[This piece contains spoilers from the ABC show Nashville — read at your own peril. — Ed.]
Let us now consider Nashville, ABC’s one-hour, primetime, moderately prestigious grand ole soap opry that seeks to triangulate Glee and Dallas by depicting the tawdry, bed-swapping, alarmingly pouty-faced back- and onstage shenanigans of (fictional) country music stars. Each episode boasts a handful of new songs — some pretty good, a few transcendent, most of ‘em for sale. (We’re on our second season and, out this week, our third full-length compilation.)
Is this a good show, you ask? Yeah, hmm. It has a funny way of mingling fascination and frustration — the sonically sublime and the dramatically ridiculous take turns showing up as each other’s plus-ones. Great pedigree, though, starting with creator Callie Khouri (whose Thelma & Louise script won an Oscar in ’92) and her husband, the indomitable T Bone Burnett, who started out as executive music producer. (He quit this year, reportedly frustrated by the network’s meddling treatment of his wife; the great Buddy Miller has ably taken over.) Despite little previous musical (or at least country-musical) experience, the cast members sing their own songs, and hack it just fine. And you get rare, genuinely engrossing insight into the songwriting process — you see the struggle, the traded lines, the demo-to-arena-stage gestation. The drama gets a little corny — OK, really corny — but the tunes get, and deserve, a ton of respect.
Almost all those tunes are originals — many predate the show, but unless you’re a regular at the Bluebird (the real-life folksy Nashville club held as Nashville‘s artistic oracle), most will be new to you. The real-life songwriters are ringers, names discerning country fans will surely recognize, from Shane McAnally to Kacey Musgraves to Brandy Clark to Caitlin Rose to Patty Griffin to Lucinda Williams. (Happily, the women dominate the men here, in every aspect.) Below, I’ve highlighted 11 tracks from Nashville‘s first three comps as a portal into the series — what works, what doesn’t, what it all says (or tries to say) about “real” country music.
First, though, for orientation purposes, a brief, painless plot summary: Nashville is built around the benign feud between Rayna James (a Faith Hill/Shania Twain veteran-superstar type, mom-friendly but still fiery, played by Connie Britton) and Juliette Barnes (a younger, volatile, frequently unpleasant pop-crossover queen played by Hayden Panettiere — who insists she’s not sending up Taylor Swift, and really Miranda Lambert works just as well, though both seem way nicer than her character, at least in public). Work/life problems abound for both: For Rayna, it’s a failed marriage and rocky personal and professional entanglement with her ex-guitarist, Deacon (Charles Esten); for Juliette, it’s a host of soapy indignities too complex and daffy to get into here. (She leaves a Tim Tebow analog at the altar, for starters.)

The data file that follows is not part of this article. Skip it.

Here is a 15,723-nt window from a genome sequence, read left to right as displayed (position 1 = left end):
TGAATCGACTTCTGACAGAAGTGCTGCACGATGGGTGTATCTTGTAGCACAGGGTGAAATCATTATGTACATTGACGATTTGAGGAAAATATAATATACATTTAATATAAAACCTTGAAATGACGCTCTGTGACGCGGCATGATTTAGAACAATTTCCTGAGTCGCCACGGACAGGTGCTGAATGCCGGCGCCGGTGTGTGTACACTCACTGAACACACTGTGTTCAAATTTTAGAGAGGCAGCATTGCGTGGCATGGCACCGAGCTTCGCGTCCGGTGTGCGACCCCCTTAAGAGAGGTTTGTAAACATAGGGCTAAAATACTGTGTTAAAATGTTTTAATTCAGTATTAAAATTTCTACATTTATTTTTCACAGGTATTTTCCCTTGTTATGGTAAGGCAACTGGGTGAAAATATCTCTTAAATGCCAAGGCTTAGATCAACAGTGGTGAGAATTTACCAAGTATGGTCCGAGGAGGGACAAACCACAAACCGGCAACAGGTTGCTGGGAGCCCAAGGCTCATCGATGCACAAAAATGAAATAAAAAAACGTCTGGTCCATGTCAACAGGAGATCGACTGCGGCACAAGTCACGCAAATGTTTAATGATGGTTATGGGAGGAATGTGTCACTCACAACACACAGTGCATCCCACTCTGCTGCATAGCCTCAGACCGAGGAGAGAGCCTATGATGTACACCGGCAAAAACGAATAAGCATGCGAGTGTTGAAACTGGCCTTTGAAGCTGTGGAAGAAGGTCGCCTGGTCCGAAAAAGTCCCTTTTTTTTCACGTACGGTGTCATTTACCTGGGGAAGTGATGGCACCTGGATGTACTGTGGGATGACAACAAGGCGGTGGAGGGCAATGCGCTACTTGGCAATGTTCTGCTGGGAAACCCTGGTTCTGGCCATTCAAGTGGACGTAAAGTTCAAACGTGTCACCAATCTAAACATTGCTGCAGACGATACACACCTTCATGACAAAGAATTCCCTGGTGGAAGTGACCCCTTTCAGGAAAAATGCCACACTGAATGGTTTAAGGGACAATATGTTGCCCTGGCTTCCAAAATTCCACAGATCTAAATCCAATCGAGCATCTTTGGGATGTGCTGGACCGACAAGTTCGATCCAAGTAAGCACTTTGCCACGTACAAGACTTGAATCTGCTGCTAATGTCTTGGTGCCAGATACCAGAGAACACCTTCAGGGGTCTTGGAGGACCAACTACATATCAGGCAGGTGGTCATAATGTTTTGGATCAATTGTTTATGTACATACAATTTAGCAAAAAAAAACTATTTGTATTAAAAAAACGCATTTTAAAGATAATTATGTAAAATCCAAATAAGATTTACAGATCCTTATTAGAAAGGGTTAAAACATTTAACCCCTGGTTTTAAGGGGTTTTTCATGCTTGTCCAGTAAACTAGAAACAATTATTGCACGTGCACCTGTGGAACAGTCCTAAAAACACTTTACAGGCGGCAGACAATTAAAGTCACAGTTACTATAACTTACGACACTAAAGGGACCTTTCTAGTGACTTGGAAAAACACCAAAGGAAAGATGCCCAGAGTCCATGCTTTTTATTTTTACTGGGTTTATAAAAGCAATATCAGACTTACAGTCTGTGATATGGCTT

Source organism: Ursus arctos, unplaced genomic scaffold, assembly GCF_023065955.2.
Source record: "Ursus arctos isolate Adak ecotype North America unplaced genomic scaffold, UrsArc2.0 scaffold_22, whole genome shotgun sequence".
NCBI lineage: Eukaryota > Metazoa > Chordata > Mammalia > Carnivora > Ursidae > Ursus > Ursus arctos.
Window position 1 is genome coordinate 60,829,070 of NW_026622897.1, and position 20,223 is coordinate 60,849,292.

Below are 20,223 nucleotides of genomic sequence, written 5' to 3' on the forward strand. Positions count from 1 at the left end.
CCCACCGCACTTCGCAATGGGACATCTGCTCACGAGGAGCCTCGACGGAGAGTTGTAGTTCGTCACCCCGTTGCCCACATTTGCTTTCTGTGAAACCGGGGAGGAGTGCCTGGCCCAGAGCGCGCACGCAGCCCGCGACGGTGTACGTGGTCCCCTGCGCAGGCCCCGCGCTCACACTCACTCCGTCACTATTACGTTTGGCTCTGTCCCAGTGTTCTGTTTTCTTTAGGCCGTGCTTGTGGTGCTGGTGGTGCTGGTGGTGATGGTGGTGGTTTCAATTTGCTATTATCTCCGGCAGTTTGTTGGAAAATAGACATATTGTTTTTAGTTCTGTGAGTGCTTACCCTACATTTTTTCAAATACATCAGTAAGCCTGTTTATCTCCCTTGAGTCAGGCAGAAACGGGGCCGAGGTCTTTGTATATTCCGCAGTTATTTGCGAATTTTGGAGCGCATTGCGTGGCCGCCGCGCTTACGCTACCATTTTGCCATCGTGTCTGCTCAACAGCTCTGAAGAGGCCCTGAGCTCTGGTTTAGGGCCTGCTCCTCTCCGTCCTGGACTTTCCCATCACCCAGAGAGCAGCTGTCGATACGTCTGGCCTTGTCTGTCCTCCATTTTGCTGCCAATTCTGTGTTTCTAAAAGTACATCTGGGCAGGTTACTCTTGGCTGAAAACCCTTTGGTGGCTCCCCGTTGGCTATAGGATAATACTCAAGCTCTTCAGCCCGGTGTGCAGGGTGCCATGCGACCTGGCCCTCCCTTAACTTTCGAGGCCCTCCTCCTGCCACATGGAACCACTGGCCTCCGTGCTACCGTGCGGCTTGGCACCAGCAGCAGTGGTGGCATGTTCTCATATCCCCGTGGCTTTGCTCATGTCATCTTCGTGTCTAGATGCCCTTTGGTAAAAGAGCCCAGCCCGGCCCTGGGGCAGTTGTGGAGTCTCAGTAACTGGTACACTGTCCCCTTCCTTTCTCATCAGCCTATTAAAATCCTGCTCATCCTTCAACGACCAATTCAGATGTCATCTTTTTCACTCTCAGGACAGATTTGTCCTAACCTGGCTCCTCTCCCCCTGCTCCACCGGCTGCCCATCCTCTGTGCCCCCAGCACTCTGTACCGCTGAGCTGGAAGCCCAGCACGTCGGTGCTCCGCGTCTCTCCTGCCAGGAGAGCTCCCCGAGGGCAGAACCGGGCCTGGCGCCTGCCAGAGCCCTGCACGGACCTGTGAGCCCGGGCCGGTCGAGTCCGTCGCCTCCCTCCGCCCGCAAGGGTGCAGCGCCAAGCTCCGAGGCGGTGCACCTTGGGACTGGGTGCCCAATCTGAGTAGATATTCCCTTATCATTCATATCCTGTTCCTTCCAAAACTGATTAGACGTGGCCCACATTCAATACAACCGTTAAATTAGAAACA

Below them fame-wise are a pack of young, pretty and pretty-vacant singers and songwriters climbing the mountain and/or one another, most notably Gunnar (Sam Palladio) and Scarlett (Clare Bowen), who generally are a pain in the ass as a putative couple, but we’ll get to that. OK, let’s do this.
The weirdest recurring Nashville plotline is that Juliette, despite being the most commercially successful artist in the show’s universe, should be embarrassed because her music is poppy and marketed to “tweens,” a word the show frequently deploys as an expletive. At one point she’s even chastened for having (gasp!) backup dancers, and bolsters her cred by dropping a dorky I Can Play “Real Music” Too acoustic mini-set into her concerts, which was a suspect move when Stone Temple Pilots did it back in 1994. Is this baroque Taylor Swift shade? Maybe, but it’d help if “Telescope” wasn’t one of Season 1′s better songs; ditto the even tween-ier “Boys and Buses,” co-written in real life by the great, backup-dancer-averse Brandy Clark.
And so early in Season 1, Juliette proves her actual worth by penning this steely, moderately rootsier tune with Deacon, the show’s (brooding, whining) martyr of musical purity, amid bouts of skinny-dipping. And while this is pretty good, too (Kacey Musgraves had a hand in it), it’s far from the Great Leap Forward for Juliette that the show intends; that all these characters allegedly undergo seismic artistic/emotional growth but always wind up sounding more or less like their original selves is one of the show’s biggest problems outside the stupid love triangles, to say nothing of repeatedly accusing your most compelling character of not being country enough. Rockism!